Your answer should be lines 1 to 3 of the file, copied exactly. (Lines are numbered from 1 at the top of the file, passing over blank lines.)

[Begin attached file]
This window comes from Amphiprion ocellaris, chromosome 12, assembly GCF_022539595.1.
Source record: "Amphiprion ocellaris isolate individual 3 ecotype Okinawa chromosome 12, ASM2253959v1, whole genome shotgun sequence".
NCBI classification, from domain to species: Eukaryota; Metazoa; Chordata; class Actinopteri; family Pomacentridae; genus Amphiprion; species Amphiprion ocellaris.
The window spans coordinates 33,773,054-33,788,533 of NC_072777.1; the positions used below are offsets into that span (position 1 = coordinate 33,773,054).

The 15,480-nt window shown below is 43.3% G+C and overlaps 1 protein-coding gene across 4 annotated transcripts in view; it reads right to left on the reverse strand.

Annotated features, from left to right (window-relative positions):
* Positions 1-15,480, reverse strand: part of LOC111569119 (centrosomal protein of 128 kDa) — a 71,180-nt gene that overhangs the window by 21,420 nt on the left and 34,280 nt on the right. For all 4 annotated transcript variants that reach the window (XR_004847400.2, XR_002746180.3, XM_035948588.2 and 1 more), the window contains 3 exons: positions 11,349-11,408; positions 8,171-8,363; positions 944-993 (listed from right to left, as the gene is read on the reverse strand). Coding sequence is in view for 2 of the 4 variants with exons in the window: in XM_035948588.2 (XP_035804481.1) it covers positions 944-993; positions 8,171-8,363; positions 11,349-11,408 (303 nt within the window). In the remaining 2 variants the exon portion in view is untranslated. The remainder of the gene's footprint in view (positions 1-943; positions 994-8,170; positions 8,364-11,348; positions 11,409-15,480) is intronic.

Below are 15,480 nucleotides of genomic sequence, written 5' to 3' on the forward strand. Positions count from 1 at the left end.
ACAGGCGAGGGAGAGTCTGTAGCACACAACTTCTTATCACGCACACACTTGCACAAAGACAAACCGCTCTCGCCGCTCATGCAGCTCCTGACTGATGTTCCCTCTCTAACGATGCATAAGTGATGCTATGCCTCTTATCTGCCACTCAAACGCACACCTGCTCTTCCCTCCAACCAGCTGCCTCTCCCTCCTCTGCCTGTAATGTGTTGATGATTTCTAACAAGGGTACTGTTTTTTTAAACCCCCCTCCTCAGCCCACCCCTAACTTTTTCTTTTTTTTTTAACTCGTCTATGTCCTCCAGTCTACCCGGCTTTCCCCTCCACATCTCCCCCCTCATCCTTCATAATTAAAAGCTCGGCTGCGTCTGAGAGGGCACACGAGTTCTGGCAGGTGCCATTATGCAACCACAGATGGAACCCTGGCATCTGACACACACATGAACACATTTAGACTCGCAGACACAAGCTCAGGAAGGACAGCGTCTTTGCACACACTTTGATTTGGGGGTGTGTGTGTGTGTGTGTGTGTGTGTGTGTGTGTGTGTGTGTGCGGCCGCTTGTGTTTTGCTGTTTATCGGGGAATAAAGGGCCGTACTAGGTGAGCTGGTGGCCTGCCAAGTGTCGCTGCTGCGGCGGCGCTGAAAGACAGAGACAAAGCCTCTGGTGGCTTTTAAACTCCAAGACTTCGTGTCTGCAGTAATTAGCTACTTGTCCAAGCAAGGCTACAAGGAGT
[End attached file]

This window comes from Amphiprion ocellaris, chromosome 12, assembly GCF_022539595.1.
Source record: "Amphiprion ocellaris isolate individual 3 ecotype Okinawa chromosome 12, ASM2253959v1, whole genome shotgun sequence".
NCBI classification, from domain to species: Eukaryota; Metazoa; Chordata; class Actinopteri; family Pomacentridae; genus Amphiprion; species Amphiprion ocellaris.